Henry Ford, When Capitalists Cared IN the rancorous debate over how to get the sluggish economy moving, we have forgotten the wisdom of Henry Ford. In 1914, not long after the Ford Motor Company came out with the Model T, Ford made the startling announcement that he would pay his workers the unheard-of wage of $5 a day. Not only was it a matter of social justice, Ford wrote, but paying high wages was also smart business. When wages are low, uncertainty dogs the marketplace and growth is weak. But when pay is high and steady, Ford asserted, business is more secure because workers earn enough to become good customers. They can afford to buy Model Ts. This is not to suggest that Ford single-handedly created the American middle class. Riding the dynamics of the virtuous circle, America enjoyed its best period of sustained growth in the decades after , from 1945 to 1973, even though income tax rates were far higher than today. Frank W. Earl S. At the same time, corporate profits were booming.
The Income-Inequality Myth | Michael D. Tanner As we listen to President Obama, Occupy Wall Street, and much of the mainstream media working themselves into a lather over inequality in America, one thinks of Harrison Bergeron, the 1961 short story by Kurt Vonnegut that posited a society based on perfect equality, “not only equal before God and the law … equal every which way.” The government employed a “Handicapper General” to ensure that no one was smarter, more athletic, or more productive than anyone else. Beautiful people were forced to wear masks, athletic people had to carry weights, and intelligent people wore radios in their ears to interrupt their thoughts with loud noises. Yet for all the sound and fury — and beating drums in Zuccotti Park — almost everything that people presume about inequality in America is wrong. For example, nearly all reporting on income inequality in America has suggested that the incomes of the rich have been rising, while incomes for the rest of us have been stagnant or even declining.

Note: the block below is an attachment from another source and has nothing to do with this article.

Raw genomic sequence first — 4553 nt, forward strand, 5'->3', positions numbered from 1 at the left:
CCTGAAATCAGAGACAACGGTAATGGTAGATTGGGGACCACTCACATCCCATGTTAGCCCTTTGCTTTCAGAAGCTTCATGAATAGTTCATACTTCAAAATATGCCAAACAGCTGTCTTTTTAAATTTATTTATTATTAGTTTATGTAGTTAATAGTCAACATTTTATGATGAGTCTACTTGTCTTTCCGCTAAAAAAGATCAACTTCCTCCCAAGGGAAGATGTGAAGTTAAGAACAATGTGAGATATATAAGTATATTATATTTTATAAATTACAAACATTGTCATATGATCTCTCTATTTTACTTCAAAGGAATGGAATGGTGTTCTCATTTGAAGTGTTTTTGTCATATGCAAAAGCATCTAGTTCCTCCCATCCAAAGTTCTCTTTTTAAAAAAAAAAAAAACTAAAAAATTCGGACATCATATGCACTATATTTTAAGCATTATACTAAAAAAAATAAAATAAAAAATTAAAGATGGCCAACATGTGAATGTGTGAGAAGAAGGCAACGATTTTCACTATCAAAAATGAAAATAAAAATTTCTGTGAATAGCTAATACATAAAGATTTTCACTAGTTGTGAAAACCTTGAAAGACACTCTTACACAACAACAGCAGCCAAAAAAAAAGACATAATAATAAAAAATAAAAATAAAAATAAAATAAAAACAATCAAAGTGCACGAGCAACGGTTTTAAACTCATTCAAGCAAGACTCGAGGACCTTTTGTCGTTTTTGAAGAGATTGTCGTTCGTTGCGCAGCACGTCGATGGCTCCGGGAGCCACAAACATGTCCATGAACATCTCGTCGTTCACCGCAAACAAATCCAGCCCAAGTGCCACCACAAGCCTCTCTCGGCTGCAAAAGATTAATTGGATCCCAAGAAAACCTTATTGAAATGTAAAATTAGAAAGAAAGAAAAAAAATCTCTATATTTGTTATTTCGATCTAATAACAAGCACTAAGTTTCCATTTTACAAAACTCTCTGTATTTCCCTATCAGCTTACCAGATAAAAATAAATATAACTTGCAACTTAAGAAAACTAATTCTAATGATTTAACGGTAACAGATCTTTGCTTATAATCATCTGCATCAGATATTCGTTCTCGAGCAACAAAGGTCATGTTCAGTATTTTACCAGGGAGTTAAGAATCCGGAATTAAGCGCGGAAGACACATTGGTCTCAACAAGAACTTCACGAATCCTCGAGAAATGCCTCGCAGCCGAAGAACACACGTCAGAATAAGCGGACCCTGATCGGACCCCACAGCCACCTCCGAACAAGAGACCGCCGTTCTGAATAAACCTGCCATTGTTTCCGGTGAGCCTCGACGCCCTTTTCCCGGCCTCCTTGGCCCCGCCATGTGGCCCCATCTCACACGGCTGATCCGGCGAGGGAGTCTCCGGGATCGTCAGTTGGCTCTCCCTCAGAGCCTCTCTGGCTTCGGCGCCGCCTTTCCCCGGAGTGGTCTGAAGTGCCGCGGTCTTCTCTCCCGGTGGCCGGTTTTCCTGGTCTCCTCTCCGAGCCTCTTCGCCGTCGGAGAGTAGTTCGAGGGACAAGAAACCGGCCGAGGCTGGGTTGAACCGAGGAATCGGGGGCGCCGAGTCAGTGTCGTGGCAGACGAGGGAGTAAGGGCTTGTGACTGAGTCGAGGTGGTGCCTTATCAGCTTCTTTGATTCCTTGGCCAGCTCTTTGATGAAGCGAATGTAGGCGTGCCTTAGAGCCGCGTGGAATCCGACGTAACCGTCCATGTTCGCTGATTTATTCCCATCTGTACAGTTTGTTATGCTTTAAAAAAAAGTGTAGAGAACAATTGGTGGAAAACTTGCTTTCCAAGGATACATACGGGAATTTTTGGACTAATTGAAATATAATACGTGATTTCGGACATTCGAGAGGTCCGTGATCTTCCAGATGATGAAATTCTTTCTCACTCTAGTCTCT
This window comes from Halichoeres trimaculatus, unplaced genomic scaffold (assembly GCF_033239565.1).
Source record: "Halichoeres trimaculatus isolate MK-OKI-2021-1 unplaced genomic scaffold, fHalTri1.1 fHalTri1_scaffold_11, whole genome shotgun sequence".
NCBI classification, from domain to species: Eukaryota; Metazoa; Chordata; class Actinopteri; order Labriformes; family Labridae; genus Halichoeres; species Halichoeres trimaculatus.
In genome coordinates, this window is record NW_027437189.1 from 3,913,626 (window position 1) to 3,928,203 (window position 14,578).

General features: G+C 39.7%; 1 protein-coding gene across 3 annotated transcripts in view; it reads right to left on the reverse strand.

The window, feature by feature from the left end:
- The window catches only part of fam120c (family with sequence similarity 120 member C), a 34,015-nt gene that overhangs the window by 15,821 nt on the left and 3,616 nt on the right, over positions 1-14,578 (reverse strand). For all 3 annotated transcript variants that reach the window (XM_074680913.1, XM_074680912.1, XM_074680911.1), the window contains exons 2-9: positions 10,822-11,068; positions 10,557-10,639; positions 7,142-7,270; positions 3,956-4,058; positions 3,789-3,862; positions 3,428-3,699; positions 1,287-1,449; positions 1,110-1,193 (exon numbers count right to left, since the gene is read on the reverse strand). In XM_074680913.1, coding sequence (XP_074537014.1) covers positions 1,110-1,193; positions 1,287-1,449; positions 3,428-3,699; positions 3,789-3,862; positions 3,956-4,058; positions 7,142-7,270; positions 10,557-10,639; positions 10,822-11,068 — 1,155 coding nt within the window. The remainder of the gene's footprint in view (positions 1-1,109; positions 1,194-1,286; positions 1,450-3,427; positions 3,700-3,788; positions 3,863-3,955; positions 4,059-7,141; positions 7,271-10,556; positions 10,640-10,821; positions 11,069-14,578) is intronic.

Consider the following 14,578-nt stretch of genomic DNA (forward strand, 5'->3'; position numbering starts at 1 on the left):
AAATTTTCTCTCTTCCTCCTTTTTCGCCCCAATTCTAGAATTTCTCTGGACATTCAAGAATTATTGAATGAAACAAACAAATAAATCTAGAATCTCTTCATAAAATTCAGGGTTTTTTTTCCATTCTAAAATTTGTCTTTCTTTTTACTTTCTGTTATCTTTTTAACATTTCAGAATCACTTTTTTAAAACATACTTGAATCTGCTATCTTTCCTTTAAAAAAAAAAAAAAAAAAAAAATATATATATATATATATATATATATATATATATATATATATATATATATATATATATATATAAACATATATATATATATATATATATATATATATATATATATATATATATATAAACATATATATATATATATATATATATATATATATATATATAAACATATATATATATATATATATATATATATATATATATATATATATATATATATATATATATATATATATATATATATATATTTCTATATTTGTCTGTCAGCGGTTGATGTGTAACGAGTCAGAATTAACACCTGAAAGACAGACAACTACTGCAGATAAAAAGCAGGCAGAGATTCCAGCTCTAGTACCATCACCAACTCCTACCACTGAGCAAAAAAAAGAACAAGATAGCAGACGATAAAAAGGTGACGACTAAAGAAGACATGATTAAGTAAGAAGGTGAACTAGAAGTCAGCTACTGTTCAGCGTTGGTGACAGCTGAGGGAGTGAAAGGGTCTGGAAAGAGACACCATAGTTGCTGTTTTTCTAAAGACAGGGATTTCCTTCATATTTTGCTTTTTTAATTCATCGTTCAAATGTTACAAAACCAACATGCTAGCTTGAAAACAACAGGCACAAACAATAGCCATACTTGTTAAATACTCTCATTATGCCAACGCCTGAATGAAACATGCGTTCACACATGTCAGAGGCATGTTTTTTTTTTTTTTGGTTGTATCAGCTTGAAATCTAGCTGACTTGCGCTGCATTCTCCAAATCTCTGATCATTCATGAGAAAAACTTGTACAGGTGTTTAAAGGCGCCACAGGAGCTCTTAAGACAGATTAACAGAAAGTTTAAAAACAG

Welcome to Truthology The 5 Biggest Obscenities of Capitalism Today July 14, 2013 | Committed capitalists don't seem to recognize that people depend on each other, and that individual success is a result of collaborative effort, usually over a long period of time. The less free-market thinkers are regulated, the less they seem to care about others. They ignore the fact that America's most productive eras were driven by progressive taxes that funded entrepreneurship in the middle class. And they fail to see the deficiencies in a system that relies solely on profit-making to the exclusion of social responsibility. Like the images of a dreaded disease, their beliefs might best be defined as obscene. 1. Capitalists have a remarkable capacity for groundless trust in the efficiency and egalitarianism of the free market. Even after 30+ years of free-market failure for the majority of Americans, the business people refused to surrender. 2. "Zero!" Rand Paul may have been referring to Apple's self-congratulatory claim of 500,000 jobs added to the U.S. economy. 3.
World on threshold of currency wars Shinzo Abe complained that the European Central Bank and the US Federal Reserve System continued to actively print money, which is causing damage to the Japanese economy. 2013 will be the year of currency wars, and the country having the weakest economy will be the winner. Most likely, this will be the USA. The US Federal Reserve System has launched 3 programmes aimed at quantitative easing of the national economy and again started money-printing. "A strong yen means serious damage for big Japanese corporations. The crisis of 2008 and the Fukushima -1 nuclear disaster seriously undermined Japan’s economy. Quite a number of economists believe that the European Central Bank can’t afford to print the euro in large quantities because this can destroy at once several economies of the Eurozone. "As long as open global markets exist and competitive struggle on them continues, regulators will do their utmost to make their goods more competitive.